Clarifying What I Would Do If I Were FCC Chair
Clarifying What I Would Do If I Were FCC Chair
Clarifying What I Would Do If I Were FCC Chair

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    ISPs should put the
    cork back in their champagne bottles. Public Knowledge still
    thinks Title II is the best way to reinstate the FCC’s authority over broadband
    Internet access, though other means of providing that authority would be acceptable

    This past Tuesday I appeared on a Free State Foundation
    panel entitled “If I were the FCC Chairman….” For 2 hours representatives from Verizon, Time
    Warner Cable and I had the opportunity to “live the dream,” and set out what we
    would do if we commanded that big office on the 8th floor for the
    next several years.  

    It is certainly hard for a
    reporter to condense 2 hours of non-stop opinionating and prognosticating into
    400 words; sometimes nuances get lost.  Such was the case with a Communications Daily story on
    the panel, which screamed “FCC
    Will Lose Open Internet Case, Should Not Go Back to Title II, Say TWC, Public
    Knowledge Officials.” Champagne
    bottles could be heard popping in big ISP’s offices all over Washington,

    Better put the cork back in the bottle folks, because the title
    misrepresents both what was said at the event and Public Knowledge’s

    Not surprisingly, I
    stated that one of my five priorities as FCC Chair would be to “[e]nsure
    that the agency has authority to protect consumers and competition with regard
    to broadband internet access, depending on the DC Circuit’s decision in the
    open Internet case.”  This, and
    comments from the other panelists, precipitated a question as to what we would
    do if the FCC were to lose Verizon’s legal challenge to the FCC’s open Internet

    My response was
    clear. I said that Title II of the
    Communications Act was the most legally defensible way to preserve the FCC’s
    authority over broadband Internet access, and that former Chairman Genachowski
    should have classified broadband Internet access as a “telecommunications
    service” under Title II when promulgating the open Internet rules, rather than
    trying to find the remaining threads of ancillary authority left to the agency
    under the DC Circuit’s Comcast

    I also reminded the audience that to the
    extent that Verizon is challenging the FCC’s authority, it puts not only the
    open Internet rules at risk, but all other
    rules the FCC might promulgate that affect broadband competition and consumer

    However, the Verizon case
    is now before the DC Circuit, and while I do believe the FCC has a pretty weak
    case, it has been significantly strengthened by Justice Scalia and the Supreme
    Court’s decision in Arlington County v.
    , which held that a court must give an agency discretion as to the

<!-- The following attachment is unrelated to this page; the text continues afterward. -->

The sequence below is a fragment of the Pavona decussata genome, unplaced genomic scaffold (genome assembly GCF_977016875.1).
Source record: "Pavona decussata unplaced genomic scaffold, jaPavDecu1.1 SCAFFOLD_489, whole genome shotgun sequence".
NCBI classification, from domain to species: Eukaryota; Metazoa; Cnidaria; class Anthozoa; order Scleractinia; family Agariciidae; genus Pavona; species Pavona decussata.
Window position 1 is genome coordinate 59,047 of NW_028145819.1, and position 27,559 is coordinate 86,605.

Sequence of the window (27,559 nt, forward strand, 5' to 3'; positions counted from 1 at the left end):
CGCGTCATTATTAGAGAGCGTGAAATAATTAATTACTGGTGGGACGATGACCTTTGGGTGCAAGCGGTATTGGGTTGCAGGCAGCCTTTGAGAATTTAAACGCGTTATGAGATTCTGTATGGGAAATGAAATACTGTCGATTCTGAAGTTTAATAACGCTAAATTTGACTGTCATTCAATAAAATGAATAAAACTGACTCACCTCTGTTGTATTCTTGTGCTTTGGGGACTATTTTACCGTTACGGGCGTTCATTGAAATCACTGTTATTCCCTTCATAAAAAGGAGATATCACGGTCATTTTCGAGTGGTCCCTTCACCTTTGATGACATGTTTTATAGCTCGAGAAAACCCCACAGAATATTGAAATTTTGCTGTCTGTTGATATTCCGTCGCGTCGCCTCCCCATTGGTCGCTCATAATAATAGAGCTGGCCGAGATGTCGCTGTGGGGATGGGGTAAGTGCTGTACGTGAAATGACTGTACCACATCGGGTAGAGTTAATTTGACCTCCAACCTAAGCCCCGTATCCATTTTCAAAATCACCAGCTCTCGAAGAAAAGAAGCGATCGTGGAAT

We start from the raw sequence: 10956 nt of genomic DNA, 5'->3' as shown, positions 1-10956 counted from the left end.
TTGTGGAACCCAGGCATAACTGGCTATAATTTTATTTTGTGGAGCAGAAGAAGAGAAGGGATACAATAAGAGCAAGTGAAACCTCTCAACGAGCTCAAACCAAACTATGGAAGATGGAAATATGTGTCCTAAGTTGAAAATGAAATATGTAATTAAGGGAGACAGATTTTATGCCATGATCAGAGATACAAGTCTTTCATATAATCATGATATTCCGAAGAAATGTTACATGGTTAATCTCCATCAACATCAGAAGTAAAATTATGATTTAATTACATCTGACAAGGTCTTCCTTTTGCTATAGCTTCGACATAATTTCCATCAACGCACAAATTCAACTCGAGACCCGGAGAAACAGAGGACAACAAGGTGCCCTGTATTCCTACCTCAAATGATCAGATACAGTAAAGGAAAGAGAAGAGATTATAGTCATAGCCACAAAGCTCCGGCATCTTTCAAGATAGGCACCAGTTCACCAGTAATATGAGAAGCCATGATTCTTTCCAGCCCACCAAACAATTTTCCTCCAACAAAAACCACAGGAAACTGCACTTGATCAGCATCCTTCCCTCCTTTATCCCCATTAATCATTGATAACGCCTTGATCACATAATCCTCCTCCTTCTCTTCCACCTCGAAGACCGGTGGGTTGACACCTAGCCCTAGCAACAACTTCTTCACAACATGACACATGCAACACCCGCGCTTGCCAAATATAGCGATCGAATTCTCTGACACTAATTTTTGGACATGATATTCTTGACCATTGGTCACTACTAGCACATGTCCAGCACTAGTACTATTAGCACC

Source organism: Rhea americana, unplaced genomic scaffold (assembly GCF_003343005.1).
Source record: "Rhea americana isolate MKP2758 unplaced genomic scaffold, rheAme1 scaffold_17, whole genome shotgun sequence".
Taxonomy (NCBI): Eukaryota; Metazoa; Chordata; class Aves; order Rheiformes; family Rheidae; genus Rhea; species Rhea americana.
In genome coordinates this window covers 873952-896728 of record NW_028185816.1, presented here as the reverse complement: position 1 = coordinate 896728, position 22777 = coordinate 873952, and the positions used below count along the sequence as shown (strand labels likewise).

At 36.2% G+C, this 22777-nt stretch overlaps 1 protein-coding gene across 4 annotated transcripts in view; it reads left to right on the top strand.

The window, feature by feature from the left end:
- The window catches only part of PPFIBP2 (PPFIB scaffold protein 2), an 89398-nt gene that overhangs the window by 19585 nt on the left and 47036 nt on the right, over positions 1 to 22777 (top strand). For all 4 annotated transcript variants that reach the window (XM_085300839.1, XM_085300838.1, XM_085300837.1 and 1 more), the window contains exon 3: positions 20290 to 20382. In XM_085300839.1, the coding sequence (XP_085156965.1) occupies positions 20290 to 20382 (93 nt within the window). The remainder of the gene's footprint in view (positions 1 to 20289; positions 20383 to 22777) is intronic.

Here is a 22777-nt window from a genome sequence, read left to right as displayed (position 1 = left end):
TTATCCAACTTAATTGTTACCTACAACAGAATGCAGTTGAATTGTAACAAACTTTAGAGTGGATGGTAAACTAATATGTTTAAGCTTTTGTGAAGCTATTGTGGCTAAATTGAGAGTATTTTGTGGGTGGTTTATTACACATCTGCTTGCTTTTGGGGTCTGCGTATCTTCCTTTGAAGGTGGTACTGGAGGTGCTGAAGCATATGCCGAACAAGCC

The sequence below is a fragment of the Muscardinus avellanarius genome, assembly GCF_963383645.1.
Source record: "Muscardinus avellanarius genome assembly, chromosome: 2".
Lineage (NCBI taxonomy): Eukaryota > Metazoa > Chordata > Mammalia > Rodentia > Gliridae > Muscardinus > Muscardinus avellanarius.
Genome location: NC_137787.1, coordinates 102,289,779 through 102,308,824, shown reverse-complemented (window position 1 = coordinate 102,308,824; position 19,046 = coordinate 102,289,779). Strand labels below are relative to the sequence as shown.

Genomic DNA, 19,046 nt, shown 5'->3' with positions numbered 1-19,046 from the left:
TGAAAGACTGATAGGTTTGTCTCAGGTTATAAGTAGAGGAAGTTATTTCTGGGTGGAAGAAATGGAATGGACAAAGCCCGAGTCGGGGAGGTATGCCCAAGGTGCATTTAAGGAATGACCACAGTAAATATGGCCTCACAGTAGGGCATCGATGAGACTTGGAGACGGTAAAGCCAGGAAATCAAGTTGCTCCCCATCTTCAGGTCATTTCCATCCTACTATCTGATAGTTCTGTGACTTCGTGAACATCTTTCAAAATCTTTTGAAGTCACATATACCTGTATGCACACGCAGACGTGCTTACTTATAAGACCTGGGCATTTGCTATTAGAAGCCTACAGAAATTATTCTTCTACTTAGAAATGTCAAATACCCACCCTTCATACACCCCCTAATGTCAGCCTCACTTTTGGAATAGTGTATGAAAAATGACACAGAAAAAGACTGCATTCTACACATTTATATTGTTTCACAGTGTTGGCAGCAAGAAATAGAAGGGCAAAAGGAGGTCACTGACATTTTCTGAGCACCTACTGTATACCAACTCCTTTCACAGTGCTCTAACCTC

agency’s determination of the scope of its own authority. As I said on the panel, had the Supreme
    Court gone the other way, it would have been “game, set, match” for Verizon and
    the Arlington decision “breathes life into the FCC’s case.”  

    Therefore, I said that if
    the FCC were to lose the DC Circuit case, as FCC Chair I would ask the Supreme
    Court to hear the case (that is, file a petition for certiorari). In
    the Arlington County decision, Justice Scalia used a hypothetical that was so
    similar to the Verizon case as to be scary. As a lawyer and head of an agency
    that was at risk of losing much of its ability to protect consumers and
    competition with regard to the communications system of the 21st
    century, I would be foolish not to exhaust my judicial options in light of the Arlington County decision.

    At the same time, I said
    that as Chair I would give Congress one brief (six-month) window to make sure
    the FCC had authority over broadband
    Internet access (not just network neutrality), and I welcomed my colleagues
    from the ISPs to join me in that endeavor.

    This was not an invitation to try and somehow jerry rig
    the FTC into becoming the overseer of communications regulation. If Congress was unable to
    accomplish that task, as Chair I would then have no choice but to classify
    broadband internet access as a telecommunications service. 

    So neither Public
    Knowledge nor I are giving up on Title II. We still think it is the soundest option for legal and
    policy reasons should Verizon ultimately prevail. But what is really most important from our perspective is ensuring
    that the FCC does not go the way of the Interstate Commerce Commission and
    become wholly irrelevant.
     And if that means a Title I solution or the creation of a new Title or
    section of the Communications Act, so be it.  

    NB: The Comm Daily story also
    said that “All three panelists denounced the CableCARD rules.”  But I “denounced” the rules because the
    FCC has failed to enforce them, not because I think, as TWC and Verizon do,
    that the “marketplace” is taking care of set top box competition. We think that the FCC should follow its
    own National Broadband Plan and adopt the Allvid solution. Many thanks to Comm Daily for its
    brief correction on this and the broadband authority discussion.